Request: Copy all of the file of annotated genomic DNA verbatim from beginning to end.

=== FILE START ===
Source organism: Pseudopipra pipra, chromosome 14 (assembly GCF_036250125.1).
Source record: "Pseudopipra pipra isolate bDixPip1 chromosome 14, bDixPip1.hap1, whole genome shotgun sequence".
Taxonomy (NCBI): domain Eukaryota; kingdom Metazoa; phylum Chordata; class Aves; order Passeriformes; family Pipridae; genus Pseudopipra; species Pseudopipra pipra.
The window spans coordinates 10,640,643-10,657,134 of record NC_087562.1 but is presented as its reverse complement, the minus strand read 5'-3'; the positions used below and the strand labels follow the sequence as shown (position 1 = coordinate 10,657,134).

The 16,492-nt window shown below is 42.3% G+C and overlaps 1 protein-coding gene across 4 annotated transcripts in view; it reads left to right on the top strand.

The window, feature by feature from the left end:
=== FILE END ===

Source organism: Pseudopipra pipra, chromosome 14 (assembly GCF_036250125.1).
Source record: "Pseudopipra pipra isolate bDixPip1 chromosome 14, bDixPip1.hap1, whole genome shotgun sequence".
Taxonomy (NCBI): domain Eukaryota; kingdom Metazoa; phylum Chordata; class Aves; order Passeriformes; family Pipridae; genus Pseudopipra; species Pseudopipra pipra.
The window spans coordinates 10,640,643-10,657,134 of record NC_087562.1 but is presented as its reverse complement, the minus strand read 5'-3'; the positions used below and the strand labels follow the sequence as shown (position 1 = coordinate 10,657,134).

The 16,492-nt window shown below is 42.3% G+C and overlaps 1 protein-coding gene across 4 annotated transcripts in view; it reads left to right on the top strand.

The window, feature by feature from the left end: